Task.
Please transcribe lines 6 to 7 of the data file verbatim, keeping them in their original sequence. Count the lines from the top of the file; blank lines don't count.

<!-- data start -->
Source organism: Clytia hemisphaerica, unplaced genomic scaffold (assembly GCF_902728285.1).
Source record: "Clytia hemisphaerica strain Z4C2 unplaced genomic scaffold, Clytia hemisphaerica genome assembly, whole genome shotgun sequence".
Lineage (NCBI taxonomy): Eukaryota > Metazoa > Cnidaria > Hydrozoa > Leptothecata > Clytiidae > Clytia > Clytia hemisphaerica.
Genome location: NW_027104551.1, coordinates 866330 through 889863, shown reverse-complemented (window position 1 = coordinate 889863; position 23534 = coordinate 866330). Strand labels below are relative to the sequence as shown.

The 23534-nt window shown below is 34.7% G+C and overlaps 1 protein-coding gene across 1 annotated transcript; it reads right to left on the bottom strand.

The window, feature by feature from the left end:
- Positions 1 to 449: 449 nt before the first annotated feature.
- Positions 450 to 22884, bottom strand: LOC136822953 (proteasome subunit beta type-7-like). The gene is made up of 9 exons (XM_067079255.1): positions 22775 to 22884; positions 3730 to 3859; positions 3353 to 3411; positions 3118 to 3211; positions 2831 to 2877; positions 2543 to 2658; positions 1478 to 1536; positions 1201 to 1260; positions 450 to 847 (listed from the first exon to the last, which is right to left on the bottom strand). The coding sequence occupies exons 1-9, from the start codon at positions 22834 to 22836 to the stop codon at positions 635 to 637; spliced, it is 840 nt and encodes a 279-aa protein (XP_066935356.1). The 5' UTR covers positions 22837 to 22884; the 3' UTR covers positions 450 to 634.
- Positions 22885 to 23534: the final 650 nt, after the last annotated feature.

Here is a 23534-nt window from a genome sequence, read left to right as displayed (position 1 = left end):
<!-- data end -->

The window, feature by feature from the left end:
- Positions 1 to 449: 449 nt before the first annotated feature.